# Analysis of a circuit that contains two diodes

## Homework Statement The diodes are ideal, so their internal resistance is zero. The zener diode has a 4V activation voltage. There is only one variable element in the circuit is V0. The question is what is Vab for every value of V0, and what are the directions of the current.

## Homework Equations

Kirchoff laws

The directed sum of the electrical potential differences around any closed circuit must be zero.

And the properties of the diodes.

## The Attempt at a Solution

Well, I have the solution but I don't understand some questions, that is the reason of this thread.

The solution is this:

-V0<0 implies that the current goes for the mesh of the mesh of the zener diode. The other diode cut the current in his mesh.

-6V> V0 > 0 , is the same situation but with less current in the same mesh.

-10V> V0> 6 V , there is no current in any mesh

-14V> V0> 10 volts, zener polarized but we don't have sufficient voltage to polarize the other mesh of the diode.

-V0>14 volts, both diodes are polarized and they carry the current.

I don't understand something, in this analysis we consider the rises and drops of the voltage in the diodes and in the voltage sources to know if a mesh will carry current or not, but it seems to forget the resistances . But evidently if the resistances carry some current they will produce some potential drop.

So ¿why do you need only V0=14 volts to polarize the zener diode?, ¿Should not be higher due to the presence of the resistance r0?.

¿What is the reasoning to arrive at that 14 volts?.

And finally ¿what is the potential difference in ab due to the 8V source?¿How does the diode affect it?

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Mapes
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So ¿why do you need only V0=14 volts to polarize the zener diode?, ¿Should not be higher due to the presence of the resistance r0?.
There's a voltage drop across a resistor only when current is flowing. When a diode begins to conduct, the current in its loop is zero, and so the voltage on either side of a resistor in that loop is zero.

¿What is the reasoning to arrive at that 14 volts?.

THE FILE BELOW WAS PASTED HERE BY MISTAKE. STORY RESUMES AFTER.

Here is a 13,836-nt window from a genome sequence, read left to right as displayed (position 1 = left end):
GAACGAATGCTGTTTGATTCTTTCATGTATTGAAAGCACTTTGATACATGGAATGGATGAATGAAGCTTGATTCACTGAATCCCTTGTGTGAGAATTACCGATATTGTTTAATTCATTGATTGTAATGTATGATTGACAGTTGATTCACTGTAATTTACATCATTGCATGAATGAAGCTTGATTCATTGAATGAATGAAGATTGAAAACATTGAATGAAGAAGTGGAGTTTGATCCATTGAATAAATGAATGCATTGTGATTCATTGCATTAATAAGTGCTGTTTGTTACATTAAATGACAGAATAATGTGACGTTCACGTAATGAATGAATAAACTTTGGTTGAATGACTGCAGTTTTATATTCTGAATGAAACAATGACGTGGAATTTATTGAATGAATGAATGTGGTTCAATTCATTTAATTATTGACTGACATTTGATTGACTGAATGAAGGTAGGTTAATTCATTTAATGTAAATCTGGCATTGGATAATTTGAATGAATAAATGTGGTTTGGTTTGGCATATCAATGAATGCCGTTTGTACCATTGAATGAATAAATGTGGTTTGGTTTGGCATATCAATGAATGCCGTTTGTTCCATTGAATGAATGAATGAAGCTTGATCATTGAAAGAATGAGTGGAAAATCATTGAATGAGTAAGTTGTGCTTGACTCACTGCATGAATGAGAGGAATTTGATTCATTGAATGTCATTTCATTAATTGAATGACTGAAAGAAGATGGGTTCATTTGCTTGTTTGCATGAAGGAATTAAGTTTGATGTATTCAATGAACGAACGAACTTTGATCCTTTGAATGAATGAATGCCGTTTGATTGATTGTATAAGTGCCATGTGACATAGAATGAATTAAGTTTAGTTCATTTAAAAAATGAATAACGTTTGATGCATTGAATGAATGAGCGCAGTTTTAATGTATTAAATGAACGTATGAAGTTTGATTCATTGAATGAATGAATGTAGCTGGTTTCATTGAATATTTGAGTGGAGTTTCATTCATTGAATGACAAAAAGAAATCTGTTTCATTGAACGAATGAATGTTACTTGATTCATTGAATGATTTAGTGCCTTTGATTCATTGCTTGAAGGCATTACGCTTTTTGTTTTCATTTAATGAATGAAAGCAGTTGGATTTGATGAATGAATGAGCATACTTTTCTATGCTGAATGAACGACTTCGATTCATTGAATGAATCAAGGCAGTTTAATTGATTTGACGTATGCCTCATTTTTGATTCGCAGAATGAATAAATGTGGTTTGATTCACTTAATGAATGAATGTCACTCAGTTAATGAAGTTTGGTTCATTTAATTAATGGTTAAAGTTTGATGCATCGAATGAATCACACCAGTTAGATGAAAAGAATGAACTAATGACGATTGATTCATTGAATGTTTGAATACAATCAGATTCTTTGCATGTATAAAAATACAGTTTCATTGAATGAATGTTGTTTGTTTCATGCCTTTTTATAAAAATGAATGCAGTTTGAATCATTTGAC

What are the requirements for conduction in a Zener diode?

There's a voltage drop across a resistor only when current is flowing. When a diode begins to conduct, the current in its loop is zero, and so the voltage on either side of a resistor in that loop is zero.

What are the requirements for conduction in a Zener diode?
First of all, thanks for the answer mapes -Ok, so you can consider that the diode is conducting before carrying any current, and if the current is zero the voltage drop in the resistances is zero.

-supply an inverse voltage of Vz volts

So to secure ideas, i am going to consider another circuit, this one: Imagine that we can change the value of the R resistance, and at the start is very high so there isn't conduction in the circuit , if we diminish its value ¿both branches will start to conduct at the same time (both zener with the same properties)?

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And another circuit: With Vz= 5volts, and voltage drop of 0,5 in direct polarization.

When i have seen the circuit i have thought that it was simple to know the answer to this question , ¿what are the values of V0 that activate zener 1 in any direction?, and the same for zener 2.

For V0 > 0:

-the branch of the zener 1 needs more than 1V +0.5(of the zener)=1,5 volts to be activated, and you have 4volts -0.5= 3.5volts supplied by the other source, so it doesn't matter what is the value of the V0 source, zener 1 will be activated always due to the 4V source.

But the teacher applies mesh and node analysis to arrive at the conclusion that if V0 is < 2,5 volts the zener 1 won't carry any current ¿what went wrong in my reasoning?

For V0<0 i have similar problems.

Last edited:
Mapes
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Maybe it would be better to consider a simple circuit with a battery, resistor, and 4V Zener diode in series. What is the necessary battery voltage for Zener diode conduction? Does it depend on the resistor value? What about if the Zener diode is flipped? Does the voltage depend on the resistor value now?

If the answers are clear, then it's time to move to two-loop circuits.

Maybe it would be better to consider a simple circuit with a battery, resistor, and 4V Zener diode in series. What is the necessary battery voltage for Zener diode conduction? Does it depend on the resistor value? What about if the Zener diode is flipped? Does the voltage depend on the resistor value now?

If the answers are clear, then it's time to move to two-loop circuits.
-V supplied > = Vzener

-not depend on the resistor

-if the diode is flipped it will conduct if V supplied is > voltage drop across the diode (usually 0,5 volts) or in the ideal case it will conduct always.